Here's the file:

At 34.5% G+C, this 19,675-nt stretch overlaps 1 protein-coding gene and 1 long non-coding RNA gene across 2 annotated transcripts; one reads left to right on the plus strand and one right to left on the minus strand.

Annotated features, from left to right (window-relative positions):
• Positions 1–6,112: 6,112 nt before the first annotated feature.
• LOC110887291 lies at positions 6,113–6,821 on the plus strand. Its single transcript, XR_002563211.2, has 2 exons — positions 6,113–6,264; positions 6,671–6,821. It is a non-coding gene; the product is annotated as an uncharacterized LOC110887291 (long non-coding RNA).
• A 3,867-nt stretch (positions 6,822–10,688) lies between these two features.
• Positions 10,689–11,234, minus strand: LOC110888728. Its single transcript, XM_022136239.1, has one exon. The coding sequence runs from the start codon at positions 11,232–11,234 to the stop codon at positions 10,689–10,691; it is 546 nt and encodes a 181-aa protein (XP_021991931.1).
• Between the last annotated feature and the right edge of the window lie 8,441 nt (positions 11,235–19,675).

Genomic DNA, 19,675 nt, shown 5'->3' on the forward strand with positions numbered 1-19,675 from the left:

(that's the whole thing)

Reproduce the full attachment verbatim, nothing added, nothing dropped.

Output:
At 34.5% G+C, this 19,675-nt stretch overlaps 1 protein-coding gene and 1 long non-coding RNA gene across 2 annotated transcripts; one reads left to right on the plus strand and one right to left on the minus strand.

Annotated features, from left to right (window-relative positions):
• Positions 1–6,112: 6,112 nt before the first annotated feature.
• LOC110887291 lies at positions 6,113–6,821 on the plus strand. Its single transcript, XR_002563211.2, has 2 exons — positions 6,113–6,264; positions 6,671–6,821. It is a non-coding gene; the product is annotated as an uncharacterized LOC110887291 (long non-coding RNA).
• A 3,867-nt stretch (positions 6,822–10,688) lies between these two features.
• Positions 10,689–11,234, minus strand: LOC110888728. Its single transcript, XM_022136239.1, has one exon. The coding sequence runs from the start codon at positions 11,232–11,234 to the stop codon at positions 10,689–10,691; it is 546 nt and encodes a 181-aa protein (XP_021991931.1).
• Between the last annotated feature and the right edge of the window lie 8,441 nt (positions 11,235–19,675).

Genomic DNA, 19,675 nt, shown 5'->3' on the forward strand with positions numbered 1-19,675 from the left: